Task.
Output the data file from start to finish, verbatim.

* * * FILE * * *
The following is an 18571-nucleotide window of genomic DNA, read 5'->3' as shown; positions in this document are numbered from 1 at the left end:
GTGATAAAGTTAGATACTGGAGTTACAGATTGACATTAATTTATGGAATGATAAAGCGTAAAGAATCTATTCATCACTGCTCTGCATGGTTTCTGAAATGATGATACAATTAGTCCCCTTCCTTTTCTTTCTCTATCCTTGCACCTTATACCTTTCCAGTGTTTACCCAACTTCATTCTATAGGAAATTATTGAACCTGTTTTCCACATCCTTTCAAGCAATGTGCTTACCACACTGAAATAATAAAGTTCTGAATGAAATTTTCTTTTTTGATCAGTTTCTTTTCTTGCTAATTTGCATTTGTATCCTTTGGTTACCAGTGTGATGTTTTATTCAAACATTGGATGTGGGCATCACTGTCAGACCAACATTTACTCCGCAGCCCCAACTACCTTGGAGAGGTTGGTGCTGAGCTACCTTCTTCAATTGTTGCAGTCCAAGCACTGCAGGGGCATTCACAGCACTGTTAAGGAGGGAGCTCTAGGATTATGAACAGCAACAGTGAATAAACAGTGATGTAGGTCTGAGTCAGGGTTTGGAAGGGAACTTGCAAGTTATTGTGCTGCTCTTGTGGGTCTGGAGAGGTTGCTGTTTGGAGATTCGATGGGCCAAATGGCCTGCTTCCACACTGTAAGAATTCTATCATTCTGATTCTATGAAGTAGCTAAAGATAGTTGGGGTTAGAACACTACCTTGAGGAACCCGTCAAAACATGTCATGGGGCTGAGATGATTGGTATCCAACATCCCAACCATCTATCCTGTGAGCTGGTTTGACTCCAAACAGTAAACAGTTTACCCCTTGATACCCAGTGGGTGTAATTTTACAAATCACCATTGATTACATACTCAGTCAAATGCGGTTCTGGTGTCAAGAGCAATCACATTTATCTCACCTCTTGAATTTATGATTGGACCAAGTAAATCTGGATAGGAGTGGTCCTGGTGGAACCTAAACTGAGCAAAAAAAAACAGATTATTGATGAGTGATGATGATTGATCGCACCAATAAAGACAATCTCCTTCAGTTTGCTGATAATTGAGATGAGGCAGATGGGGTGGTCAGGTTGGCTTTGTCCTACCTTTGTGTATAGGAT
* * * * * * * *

The following is an 18571-nucleotide window of genomic DNA, read 5'->3' as shown; positions in this document are numbered from 1 at the left end:
GTGATAAAGTTAGATACTGGAGTTACAGATTGACATTAATTTATGGAATGATAAAGCGTAAAGAATCTATTCATCACTGCTCTGCATGGTTTCTGAAATGATGATACAATTAGTCCCCTTCCTTTTCTTTCTCTATCCTTGCACCTTATACCTTTCCAGTGTTTACCCAACTTCATTCTATAGGAAATTATTGAACCTGTTTTCCACATCCTTTCAAGCAATGTGCTTACCACACTGAAATAATAAAGTTCTGAATGAAATTTTCTTTTTTGATCAGTTTCTTTTCTTGCTAATTTGCATTTGTATCCTTTGGTTACCAGTGTGATGTTTTATTCAAACATTGGATGTGGGCATCACTGTCAGACCAACATTTACTCCGCAGCCCCAACTACCTTGGAGAGGTTGGTGCTGAGCTACCTTCTTCAATTGTTGCAGTCCAAGCACTGCAGGGGCATTCACAGCACTGTTAAGGAGGGAGCTCTAGGATTATGAACAGCAACAGTGAATAAACAGTGATGTAGGTCTGAGTCAGGGTTTGGAAGGGAACTTGCAAGTTATTGTGCTGCTCTTGTGGGTCTGGAGAGGTTGCTGTTTGGAGATTCGATGGGCCAAATGGCCTGCTTCCACACTGTAAGAATTCTATCATTCTGATTCTATGAAGTAGCTAAAGATAGTTGGGGTTAGAACACTACCTTGAGGAACCCGTCAAAACATGTCATGGGGCTGAGATGATTGGTATCCAACATCCCAACCATCTATCCTGTGAGCTGGTTTGACTCCAAACAGTAAACAGTTTACCCCTTGATACCCAGTGGGTGTAATTTTACAAATCACCATTGATTACATACTCAGTCAAATGCGGTTCTGGTGTCAAGAGCAATCACATTTATCTCACCTCTTGAATTTATGATTGGACCAAGTAAATCTGGATAGGAGTGGTCCTGGTGGAACCTAAACTGAGCAAAAAAAAACAGATTATTGATGAGTGATGATGATTGATCGCACCAATAAAGACAATCTCCTTCAGTTTGCTGATAATTGAGATGAGGCAGATGGGGTGGTCAGGTTGGCTTTGTCCTACCTTTGTGTATAGGAT